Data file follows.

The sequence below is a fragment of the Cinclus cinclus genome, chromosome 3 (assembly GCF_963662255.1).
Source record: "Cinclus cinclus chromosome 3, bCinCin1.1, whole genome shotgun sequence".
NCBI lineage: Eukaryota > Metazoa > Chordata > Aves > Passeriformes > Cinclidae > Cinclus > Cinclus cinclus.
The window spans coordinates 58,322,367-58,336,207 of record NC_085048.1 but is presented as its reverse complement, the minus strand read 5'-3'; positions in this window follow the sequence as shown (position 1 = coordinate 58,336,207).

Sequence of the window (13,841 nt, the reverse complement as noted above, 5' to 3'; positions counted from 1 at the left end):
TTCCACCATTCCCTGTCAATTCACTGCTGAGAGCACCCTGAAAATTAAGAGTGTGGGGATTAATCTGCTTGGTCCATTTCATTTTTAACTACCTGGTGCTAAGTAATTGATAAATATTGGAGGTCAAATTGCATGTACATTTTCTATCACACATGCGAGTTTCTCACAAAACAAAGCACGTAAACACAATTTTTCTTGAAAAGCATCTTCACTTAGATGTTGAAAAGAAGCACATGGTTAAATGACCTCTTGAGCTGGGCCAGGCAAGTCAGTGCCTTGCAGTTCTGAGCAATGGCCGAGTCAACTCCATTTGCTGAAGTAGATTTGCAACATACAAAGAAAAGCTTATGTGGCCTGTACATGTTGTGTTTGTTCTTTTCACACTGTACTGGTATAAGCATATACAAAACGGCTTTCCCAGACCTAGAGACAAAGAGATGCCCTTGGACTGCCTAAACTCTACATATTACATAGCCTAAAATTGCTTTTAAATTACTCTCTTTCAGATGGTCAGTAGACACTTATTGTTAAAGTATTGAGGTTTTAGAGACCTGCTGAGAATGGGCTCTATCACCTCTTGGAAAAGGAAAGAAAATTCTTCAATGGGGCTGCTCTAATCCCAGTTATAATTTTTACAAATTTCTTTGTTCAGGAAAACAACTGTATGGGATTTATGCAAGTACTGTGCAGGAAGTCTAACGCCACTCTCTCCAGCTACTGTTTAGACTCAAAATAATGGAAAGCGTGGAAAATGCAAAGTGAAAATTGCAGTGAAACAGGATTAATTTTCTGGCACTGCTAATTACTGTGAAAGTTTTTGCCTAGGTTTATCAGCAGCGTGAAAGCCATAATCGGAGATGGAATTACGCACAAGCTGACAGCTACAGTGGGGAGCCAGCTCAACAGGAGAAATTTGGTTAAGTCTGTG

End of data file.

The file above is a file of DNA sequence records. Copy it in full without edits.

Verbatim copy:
The sequence below is a fragment of the Cinclus cinclus genome, chromosome 3 (assembly GCF_963662255.1).
Source record: "Cinclus cinclus chromosome 3, bCinCin1.1, whole genome shotgun sequence".
NCBI lineage: Eukaryota > Metazoa > Chordata > Aves > Passeriformes > Cinclidae > Cinclus > Cinclus cinclus.
The window spans coordinates 58,322,367-58,336,207 of record NC_085048.1 but is presented as its reverse complement, the minus strand read 5'-3'; positions in this window follow the sequence as shown (position 1 = coordinate 58,336,207).

Sequence of the window (13,841 nt, the reverse complement as noted above, 5' to 3'; positions counted from 1 at the left end):
TTCCACCATTCCCTGTCAATTCACTGCTGAGAGCACCCTGAAAATTAAGAGTGTGGGGATTAATCTGCTTGGTCCATTTCATTTTTAACTACCTGGTGCTAAGTAATTGATAAATATTGGAGGTCAAATTGCATGTACATTTTCTATCACACATGCGAGTTTCTCACAAAACAAAGCACGTAAACACAATTTTTCTTGAAAAGCATCTTCACTTAGATGTTGAAAAGAAGCACATGGTTAAATGACCTCTTGAGCTGGGCCAGGCAAGTCAGTGCCTTGCAGTTCTGAGCAATGGCCGAGTCAACTCCATTTGCTGAAGTAGATTTGCAACATACAAAGAAAAGCTTATGTGGCCTGTACATGTTGTGTTTGTTCTTTTCACACTGTACTGGTATAAGCATATACAAAACGGCTTTCCCAGACCTAGAGACAAAGAGATGCCCTTGGACTGCCTAAACTCTACATATTACATAGCCTAAAATTGCTTTTAAATTACTCTCTTTCAGATGGTCAGTAGACACTTATTGTTAAAGTATTGAGGTTTTAGAGACCTGCTGAGAATGGGCTCTATCACCTCTTGGAAAAGGAAAGAAAATTCTTCAATGGGGCTGCTCTAATCCCAGTTATAATTTTTACAAATTTCTTTGTTCAGGAAAACAACTGTATGGGATTTATGCAAGTACTGTGCAGGAAGTCTAACGCCACTCTCTCCAGCTACTGTTTAGACTCAAAATAATGGAAAGCGTGGAAAATGCAAAGTGAAAATTGCAGTGAAACAGGATTAATTTTCTGGCACTGCTAATTACTGTGAAAGTTTTTGCCTAGGTTTATCAGCAGCGTGAAAGCCATAATCGGAGATGGAATTACGCACAAGCTGACAGCTACAGTGGGGAGCCAGCTCAACAGGAGAAATTTGGTTAAGTCTGTG